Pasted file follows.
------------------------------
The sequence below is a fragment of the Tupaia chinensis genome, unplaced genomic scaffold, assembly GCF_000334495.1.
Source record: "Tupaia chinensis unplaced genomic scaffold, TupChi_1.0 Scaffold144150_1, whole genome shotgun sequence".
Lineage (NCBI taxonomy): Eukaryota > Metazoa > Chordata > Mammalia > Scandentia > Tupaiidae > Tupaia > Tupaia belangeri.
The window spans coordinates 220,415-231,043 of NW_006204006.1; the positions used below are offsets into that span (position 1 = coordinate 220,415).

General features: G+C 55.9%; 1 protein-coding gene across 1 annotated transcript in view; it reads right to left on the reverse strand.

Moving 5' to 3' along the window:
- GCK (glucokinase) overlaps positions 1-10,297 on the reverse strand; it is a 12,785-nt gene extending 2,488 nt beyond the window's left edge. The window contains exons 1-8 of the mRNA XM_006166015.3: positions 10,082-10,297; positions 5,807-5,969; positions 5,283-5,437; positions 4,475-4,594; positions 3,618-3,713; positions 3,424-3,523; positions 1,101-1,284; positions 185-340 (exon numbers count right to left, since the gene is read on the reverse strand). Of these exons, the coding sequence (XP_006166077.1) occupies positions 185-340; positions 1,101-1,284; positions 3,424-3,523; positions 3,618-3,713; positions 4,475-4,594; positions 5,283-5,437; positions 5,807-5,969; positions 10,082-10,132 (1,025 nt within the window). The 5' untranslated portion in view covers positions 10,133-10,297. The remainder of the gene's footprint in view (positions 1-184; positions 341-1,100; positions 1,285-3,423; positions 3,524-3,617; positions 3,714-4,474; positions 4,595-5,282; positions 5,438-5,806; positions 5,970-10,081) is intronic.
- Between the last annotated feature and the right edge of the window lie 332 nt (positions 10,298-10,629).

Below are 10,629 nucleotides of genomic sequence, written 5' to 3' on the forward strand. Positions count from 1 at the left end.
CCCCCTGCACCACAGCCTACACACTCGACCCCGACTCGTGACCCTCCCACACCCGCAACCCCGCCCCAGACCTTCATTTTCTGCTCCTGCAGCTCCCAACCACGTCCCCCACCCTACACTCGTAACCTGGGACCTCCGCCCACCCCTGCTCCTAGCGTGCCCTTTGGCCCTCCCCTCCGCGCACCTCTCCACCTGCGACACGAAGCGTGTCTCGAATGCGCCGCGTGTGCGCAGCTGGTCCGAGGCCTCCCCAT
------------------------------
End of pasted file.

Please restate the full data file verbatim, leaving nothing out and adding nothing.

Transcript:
The sequence below is a fragment of the Tupaia chinensis genome, unplaced genomic scaffold, assembly GCF_000334495.1.
Source record: "Tupaia chinensis unplaced genomic scaffold, TupChi_1.0 Scaffold144150_1, whole genome shotgun sequence".
Lineage (NCBI taxonomy): Eukaryota > Metazoa > Chordata > Mammalia > Scandentia > Tupaiidae > Tupaia > Tupaia belangeri.
The window spans coordinates 220,415-231,043 of NW_006204006.1; the positions used below are offsets into that span (position 1 = coordinate 220,415).

General features: G+C 55.9%; 1 protein-coding gene across 1 annotated transcript in view; it reads right to left on the reverse strand.

Moving 5' to 3' along the window:
- GCK (glucokinase) overlaps positions 1-10,297 on the reverse strand; it is a 12,785-nt gene extending 2,488 nt beyond the window's left edge. The window contains exons 1-8 of the mRNA XM_006166015.3: positions 10,082-10,297; positions 5,807-5,969; positions 5,283-5,437; positions 4,475-4,594; positions 3,618-3,713; positions 3,424-3,523; positions 1,101-1,284; positions 185-340 (exon numbers count right to left, since the gene is read on the reverse strand). Of these exons, the coding sequence (XP_006166077.1) occupies positions 185-340; positions 1,101-1,284; positions 3,424-3,523; positions 3,618-3,713; positions 4,475-4,594; positions 5,283-5,437; positions 5,807-5,969; positions 10,082-10,132 (1,025 nt within the window). The 5' untranslated portion in view covers positions 10,133-10,297. The remainder of the gene's footprint in view (positions 1-184; positions 341-1,100; positions 1,285-3,423; positions 3,524-3,617; positions 3,714-4,474; positions 4,595-5,282; positions 5,438-5,806; positions 5,970-10,081) is intronic.
- Between the last annotated feature and the right edge of the window lie 332 nt (positions 10,298-10,629).

Below are 10,629 nucleotides of genomic sequence, written 5' to 3' on the forward strand. Positions count from 1 at the left end.
CCCCCTGCACCACAGCCTACACACTCGACCCCGACTCGTGACCCTCCCACACCCGCAACCCCGCCCCAGACCTTCATTTTCTGCTCCTGCAGCTCCCAACCACGTCCCCCACCCTACACTCGTAACCTGGGACCTCCGCCCACCCCTGCTCCTAGCGTGCCCTTTGGCCCTCCCCTCCGCGCACCTCTCCACCTGCGACACGAAGCGTGTCTCGAATGCGCCGCGTGTGCGCAGCTGGTCCGAGGCCTCCCCAT